Open RAN adoption is accelerating but it will be primarily a rural solution for the next two to three years, says Hong Kong wireless specialist Comba Telecom.
The company, which sells wireless and antenna systems, has already supplied kit to two commercial open RAN projects and is running multiple trials in markets around the world.
Marie Ma, senior director of technical marketing and solutions, said that after a delay caused by the pandemic, the company's first open RAN deployments went live in the third quarter.
She says one reason for the rural-first approach is because the new virtualized kit lacks the feature set of the traditional gear.
Most open RAN baseband units (BBUs), she points out, can support 2T2R or 4T4R and maybe 2CA, abbreviations that denote the quantity of transmitters and receivers and the number of carrier aggregation channels.
"I would say it's not as advanced as the main equipment vendors, but it depends on how you are going to use it or where are you going to use that. For rural coverage, that's perhaps sufficient."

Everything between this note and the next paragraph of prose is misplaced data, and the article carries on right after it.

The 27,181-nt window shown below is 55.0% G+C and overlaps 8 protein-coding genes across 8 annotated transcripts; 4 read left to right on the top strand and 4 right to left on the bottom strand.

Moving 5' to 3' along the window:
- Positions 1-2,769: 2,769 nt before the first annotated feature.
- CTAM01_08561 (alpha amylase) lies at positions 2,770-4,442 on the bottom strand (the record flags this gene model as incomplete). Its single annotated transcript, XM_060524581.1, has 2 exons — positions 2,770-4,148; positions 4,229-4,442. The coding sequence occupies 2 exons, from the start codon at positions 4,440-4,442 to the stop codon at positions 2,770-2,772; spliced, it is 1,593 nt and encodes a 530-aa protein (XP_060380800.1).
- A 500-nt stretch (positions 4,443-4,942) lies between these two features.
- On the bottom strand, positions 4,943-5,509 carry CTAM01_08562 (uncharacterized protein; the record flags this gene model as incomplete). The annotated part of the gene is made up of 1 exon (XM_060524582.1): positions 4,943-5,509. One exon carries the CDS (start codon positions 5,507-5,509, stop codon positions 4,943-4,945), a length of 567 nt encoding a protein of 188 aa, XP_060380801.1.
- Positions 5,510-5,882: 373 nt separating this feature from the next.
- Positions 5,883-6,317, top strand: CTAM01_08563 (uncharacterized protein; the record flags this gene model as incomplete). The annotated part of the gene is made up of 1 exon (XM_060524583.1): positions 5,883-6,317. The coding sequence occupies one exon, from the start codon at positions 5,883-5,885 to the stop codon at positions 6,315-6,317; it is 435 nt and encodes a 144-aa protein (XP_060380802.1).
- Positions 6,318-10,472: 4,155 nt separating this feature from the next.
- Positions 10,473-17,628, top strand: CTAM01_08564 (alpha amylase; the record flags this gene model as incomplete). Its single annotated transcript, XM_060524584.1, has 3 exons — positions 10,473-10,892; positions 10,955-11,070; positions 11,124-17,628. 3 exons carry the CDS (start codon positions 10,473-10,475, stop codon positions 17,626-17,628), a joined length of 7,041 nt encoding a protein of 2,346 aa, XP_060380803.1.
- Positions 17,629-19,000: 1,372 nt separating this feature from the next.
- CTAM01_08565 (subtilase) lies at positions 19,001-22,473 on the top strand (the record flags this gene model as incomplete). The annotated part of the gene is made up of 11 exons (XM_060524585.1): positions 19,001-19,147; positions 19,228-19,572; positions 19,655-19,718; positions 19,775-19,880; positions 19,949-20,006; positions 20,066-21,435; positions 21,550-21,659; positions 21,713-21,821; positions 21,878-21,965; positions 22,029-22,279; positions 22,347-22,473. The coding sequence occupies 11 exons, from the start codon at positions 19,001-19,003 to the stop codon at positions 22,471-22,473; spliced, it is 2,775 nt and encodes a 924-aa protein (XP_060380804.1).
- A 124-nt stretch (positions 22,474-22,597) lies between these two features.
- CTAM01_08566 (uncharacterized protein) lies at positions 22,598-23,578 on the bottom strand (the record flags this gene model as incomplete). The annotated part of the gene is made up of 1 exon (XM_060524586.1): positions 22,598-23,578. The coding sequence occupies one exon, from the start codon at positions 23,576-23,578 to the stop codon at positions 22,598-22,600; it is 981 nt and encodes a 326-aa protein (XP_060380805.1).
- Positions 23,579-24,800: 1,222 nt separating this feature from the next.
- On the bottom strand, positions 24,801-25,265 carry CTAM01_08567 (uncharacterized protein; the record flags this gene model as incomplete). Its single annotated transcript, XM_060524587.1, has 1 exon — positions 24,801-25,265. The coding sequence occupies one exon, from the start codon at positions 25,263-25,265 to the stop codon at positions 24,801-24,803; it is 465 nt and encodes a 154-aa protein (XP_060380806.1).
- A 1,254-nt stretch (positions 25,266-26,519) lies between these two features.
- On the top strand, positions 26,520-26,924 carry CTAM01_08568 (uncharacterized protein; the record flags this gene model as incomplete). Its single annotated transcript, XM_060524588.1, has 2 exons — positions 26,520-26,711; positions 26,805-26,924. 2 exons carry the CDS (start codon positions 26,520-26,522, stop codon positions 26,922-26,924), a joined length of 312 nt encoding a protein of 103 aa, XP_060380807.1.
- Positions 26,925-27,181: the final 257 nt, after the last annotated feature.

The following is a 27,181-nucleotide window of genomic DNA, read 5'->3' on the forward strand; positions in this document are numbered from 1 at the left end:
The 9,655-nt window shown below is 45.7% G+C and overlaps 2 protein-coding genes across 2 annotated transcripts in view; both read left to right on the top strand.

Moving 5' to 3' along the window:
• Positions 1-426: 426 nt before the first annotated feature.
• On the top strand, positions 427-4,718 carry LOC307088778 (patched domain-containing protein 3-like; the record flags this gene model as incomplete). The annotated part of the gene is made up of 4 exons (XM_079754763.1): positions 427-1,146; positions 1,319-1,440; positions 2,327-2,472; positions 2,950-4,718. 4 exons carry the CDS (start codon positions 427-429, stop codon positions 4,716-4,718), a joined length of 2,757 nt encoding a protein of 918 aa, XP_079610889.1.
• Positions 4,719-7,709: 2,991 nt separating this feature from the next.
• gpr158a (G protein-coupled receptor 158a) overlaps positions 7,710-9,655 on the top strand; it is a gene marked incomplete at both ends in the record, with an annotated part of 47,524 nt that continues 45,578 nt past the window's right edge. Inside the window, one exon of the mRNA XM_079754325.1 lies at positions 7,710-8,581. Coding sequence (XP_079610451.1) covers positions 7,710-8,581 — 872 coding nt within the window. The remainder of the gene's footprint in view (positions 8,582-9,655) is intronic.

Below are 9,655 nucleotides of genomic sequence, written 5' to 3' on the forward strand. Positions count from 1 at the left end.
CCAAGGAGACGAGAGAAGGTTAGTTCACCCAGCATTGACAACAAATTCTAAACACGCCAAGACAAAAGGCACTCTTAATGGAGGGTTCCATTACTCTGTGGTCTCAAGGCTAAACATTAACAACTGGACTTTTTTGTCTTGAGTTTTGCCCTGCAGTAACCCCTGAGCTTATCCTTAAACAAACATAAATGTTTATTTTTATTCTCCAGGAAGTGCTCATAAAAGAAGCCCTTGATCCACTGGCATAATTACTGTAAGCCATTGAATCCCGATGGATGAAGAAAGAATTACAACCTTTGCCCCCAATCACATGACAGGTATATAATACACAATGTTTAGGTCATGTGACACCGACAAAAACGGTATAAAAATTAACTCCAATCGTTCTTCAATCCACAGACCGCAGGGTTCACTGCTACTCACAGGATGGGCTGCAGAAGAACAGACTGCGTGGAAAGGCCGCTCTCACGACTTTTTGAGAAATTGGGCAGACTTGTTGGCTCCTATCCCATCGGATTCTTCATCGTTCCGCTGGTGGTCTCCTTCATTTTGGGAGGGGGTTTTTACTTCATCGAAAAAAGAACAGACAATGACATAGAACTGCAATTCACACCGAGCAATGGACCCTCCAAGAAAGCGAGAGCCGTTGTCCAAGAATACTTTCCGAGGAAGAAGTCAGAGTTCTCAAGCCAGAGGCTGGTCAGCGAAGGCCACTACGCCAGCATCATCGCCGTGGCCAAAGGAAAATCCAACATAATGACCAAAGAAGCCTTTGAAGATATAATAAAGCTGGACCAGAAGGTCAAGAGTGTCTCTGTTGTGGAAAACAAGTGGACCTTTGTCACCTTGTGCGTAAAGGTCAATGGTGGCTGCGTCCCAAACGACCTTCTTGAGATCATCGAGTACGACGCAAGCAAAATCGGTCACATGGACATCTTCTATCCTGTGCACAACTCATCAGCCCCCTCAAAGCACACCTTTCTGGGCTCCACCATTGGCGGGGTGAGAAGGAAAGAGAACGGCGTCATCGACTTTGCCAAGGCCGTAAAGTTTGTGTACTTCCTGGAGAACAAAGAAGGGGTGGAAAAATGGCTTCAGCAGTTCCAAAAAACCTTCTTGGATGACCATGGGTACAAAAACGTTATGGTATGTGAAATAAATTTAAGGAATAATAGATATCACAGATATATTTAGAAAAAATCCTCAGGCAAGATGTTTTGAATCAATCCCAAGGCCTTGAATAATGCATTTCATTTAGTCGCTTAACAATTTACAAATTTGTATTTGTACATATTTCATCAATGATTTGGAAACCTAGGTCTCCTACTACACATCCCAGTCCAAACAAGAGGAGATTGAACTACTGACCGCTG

The other reason is that operators tend to be cautious about embracing new or disruptive technology.
"I think most operators will start deploying and testing in rural areas. That's a very natural move."
With commercial deployments now in the field, demand is picking up, she said.
But operators such as Vodafone and Telefónica see open RAN as a mostly rural solution in the coming two years and are unlikely to migrate to urban areas before 2023.
"In the next two years I would say that, except for some greenfield or special cases, most of the deployments with traditional mobile operators are going to happen first in rural sites."
In Comba's view, the two main differences between open RAN and traditional technology are the virtualization, using x86-based hardware, and the open interface to ensure interoperability.
Ma doesn't think integration has been an issue in the trials and commercial rollouts to date but admits the deployments have been "time-consuming."
Comba has been working on open RAN solutions since 2018, partnering with major software vendors such as Parallel Wireless, Mavenir and Altiostar.
"We were one of the first vendors to have completed integration. It's the same for our BBU partners.
"Our strategy is we make a radio product that meets operators' requirements, and we also adopt open standardized interfaces."
Comba also has been working with several of the groups in the Facebook-backed Telecom Infra Project (TIP), with trials underway with operators in both Europe and Brazil.
She says the TIP process is helping to accelerate maturity of the emerging open RAN ecosystem.
— Robert Clark, contributing editor, special to Light Reading